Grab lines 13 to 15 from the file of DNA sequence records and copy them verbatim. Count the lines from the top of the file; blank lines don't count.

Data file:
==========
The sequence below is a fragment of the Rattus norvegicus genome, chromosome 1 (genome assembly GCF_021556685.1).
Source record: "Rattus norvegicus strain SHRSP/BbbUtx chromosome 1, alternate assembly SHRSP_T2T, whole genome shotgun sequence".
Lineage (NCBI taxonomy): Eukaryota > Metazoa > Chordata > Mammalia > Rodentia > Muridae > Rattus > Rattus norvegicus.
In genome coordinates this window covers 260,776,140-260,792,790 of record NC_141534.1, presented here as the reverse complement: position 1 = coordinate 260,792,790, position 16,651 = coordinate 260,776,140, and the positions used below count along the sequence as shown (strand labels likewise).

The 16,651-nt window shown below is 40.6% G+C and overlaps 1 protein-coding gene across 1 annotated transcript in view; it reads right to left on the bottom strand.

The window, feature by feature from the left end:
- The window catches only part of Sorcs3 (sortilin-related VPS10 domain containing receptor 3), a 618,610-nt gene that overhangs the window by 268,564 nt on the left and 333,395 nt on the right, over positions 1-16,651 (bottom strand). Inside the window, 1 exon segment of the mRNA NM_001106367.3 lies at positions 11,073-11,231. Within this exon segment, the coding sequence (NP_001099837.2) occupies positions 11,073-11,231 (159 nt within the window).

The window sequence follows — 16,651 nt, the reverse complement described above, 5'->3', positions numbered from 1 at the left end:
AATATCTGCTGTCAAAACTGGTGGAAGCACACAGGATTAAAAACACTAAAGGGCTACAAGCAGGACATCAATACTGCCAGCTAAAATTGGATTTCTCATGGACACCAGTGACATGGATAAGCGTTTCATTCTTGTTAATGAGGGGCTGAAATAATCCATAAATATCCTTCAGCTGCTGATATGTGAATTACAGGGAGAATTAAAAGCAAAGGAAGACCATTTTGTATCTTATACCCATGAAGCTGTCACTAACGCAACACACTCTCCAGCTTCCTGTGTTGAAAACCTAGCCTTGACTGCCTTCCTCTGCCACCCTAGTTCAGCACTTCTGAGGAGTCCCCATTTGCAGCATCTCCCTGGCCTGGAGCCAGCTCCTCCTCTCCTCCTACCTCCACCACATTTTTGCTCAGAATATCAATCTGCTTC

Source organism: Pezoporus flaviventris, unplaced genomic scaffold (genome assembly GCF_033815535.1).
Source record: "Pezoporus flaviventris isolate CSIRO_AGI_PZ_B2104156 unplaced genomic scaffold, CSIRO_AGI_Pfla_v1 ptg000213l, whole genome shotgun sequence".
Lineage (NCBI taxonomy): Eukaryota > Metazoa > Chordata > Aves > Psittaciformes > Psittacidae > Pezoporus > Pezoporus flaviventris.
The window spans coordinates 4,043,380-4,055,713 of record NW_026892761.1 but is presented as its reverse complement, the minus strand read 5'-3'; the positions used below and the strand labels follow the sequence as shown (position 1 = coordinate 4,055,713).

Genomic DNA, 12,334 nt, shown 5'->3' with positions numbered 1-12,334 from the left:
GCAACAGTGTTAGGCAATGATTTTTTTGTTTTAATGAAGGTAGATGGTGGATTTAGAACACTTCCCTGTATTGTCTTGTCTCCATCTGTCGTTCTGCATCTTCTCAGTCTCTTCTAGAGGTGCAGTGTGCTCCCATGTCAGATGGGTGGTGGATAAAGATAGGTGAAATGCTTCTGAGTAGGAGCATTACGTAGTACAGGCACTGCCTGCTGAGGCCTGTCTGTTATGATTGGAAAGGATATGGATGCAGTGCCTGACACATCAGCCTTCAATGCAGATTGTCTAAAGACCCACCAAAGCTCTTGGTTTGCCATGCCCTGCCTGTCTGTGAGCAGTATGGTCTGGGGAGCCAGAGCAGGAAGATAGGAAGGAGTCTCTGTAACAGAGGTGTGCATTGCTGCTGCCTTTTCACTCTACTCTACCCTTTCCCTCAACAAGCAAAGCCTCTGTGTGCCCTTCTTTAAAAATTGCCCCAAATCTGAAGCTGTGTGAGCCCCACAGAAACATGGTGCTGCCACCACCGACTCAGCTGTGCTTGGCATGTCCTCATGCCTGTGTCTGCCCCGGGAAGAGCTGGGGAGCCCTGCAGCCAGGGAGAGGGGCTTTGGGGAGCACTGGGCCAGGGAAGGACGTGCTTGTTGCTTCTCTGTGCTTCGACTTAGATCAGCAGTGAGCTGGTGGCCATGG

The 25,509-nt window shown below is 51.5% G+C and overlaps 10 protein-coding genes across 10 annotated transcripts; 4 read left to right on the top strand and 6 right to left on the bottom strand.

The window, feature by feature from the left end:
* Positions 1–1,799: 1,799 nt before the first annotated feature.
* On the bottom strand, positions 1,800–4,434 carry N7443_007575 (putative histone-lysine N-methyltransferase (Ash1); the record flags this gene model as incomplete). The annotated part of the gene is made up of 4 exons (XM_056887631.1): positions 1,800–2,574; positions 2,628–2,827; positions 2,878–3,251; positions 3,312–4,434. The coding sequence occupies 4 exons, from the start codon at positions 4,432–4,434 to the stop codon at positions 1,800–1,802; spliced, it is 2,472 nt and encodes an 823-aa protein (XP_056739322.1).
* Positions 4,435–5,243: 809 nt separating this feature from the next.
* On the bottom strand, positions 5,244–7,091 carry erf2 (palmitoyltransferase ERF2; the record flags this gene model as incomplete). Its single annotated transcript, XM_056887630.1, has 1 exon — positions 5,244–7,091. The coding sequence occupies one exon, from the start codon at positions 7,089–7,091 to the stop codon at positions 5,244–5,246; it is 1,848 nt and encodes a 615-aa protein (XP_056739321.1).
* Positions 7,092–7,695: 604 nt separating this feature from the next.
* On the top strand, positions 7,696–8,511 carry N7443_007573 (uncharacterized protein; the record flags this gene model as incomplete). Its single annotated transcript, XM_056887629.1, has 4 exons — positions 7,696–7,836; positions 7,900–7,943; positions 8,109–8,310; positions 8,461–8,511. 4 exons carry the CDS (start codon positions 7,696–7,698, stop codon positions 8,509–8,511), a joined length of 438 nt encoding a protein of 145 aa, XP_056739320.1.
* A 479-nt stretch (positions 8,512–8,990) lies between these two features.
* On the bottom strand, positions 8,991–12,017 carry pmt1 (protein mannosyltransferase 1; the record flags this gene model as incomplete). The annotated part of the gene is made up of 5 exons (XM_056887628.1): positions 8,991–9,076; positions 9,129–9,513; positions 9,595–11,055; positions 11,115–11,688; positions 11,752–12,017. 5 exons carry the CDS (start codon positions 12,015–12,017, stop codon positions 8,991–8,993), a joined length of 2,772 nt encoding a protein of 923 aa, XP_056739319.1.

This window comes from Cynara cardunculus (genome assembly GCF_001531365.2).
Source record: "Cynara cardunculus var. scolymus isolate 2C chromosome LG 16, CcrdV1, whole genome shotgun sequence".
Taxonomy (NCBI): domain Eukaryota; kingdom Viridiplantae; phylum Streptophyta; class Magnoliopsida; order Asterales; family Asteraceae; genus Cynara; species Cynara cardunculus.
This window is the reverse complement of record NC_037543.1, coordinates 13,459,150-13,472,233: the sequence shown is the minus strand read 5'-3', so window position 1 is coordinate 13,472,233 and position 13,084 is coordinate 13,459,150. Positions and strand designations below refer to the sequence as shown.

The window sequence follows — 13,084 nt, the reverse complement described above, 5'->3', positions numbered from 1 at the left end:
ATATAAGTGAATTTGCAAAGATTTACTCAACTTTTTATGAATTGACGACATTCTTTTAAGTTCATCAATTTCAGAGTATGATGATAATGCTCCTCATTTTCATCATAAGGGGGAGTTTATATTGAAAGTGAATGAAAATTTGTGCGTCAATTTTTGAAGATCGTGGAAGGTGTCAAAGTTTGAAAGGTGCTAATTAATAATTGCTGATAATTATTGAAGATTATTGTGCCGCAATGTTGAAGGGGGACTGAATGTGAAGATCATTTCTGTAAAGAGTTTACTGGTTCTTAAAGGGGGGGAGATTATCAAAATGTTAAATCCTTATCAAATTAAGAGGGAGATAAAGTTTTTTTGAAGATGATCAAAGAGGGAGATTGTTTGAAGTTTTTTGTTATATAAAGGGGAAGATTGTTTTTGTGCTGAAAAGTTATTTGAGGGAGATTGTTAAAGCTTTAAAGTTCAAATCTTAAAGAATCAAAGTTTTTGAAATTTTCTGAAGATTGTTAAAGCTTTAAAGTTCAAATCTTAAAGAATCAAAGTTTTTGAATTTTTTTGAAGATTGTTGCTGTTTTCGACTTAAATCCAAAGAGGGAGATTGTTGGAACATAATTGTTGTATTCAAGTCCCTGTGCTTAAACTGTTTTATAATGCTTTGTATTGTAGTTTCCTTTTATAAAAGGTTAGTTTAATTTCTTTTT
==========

The window spans coordinates 4,043,380-4,055,713 of record NW_026892761.1 but is presented as its reverse complement, the minus strand read 5'-3'; the positions used below and the strand labels follow the sequence as shown (position 1 = coordinate 4,055,713).

Genomic DNA, 12,334 nt, shown 5'->3' with positions numbered 1-12,334 from the left:
GCAACAGTGTTAGGCAATGATTTTTTTGTTTTAATGAAGGTAGATGGTGGATTTAGAACACTTCCCTGTATTGTCTTGTCTCCATCTGTCGTTCTGCATCTTCTCAGTCTCTTCTAGAGGTGCAGTGTGCTCCCATGTCAGATGGGTGGTGGATAAAGATAGGTGAAATGCTTCTGAGTAGGAGCATTACGTAGTACAGGCACTGCCTGCTGAGGCCTGTCTGTTATGATTGGAAAGGATATGGATGCAGTGCCTGACACATCAGCCTTCAATGCAGATTGTCTAAAGACCCACCAAAGCTCTTGGTTTGCCATGCCCTGCCTGTCTGTGAGCAGTATGGTCTGGGGAGCCAGAGCAGGAAGATAGGAAGGAGTCTCTGTAACAGAGGTGTGCATTGCTGCTGCCTTTTCACTCTACTCTACCCTTTCCCTCAACAAGCAAAGCCTCTGTGTGCCCTTCTTTAAAAATTGCCCCAAATCTGAAGCTGTGTGAGCCCCACAGAAACATGGTGCTGCCACCACCGACTCAGCTGTGCTTGGCATGTCCTCATGCCTGTGTCTGCCCCGGGAAGAGCTGGGGAGCCCTGCAGCCAGGGAGAGGGGCTTTGGGGAGCACTGGGCCAGGGAAGGACGTGCTTGTTGCTTCTCTGTGCTTCGACTTAGATCAGCAGTGAGCTGGTGGCCATGG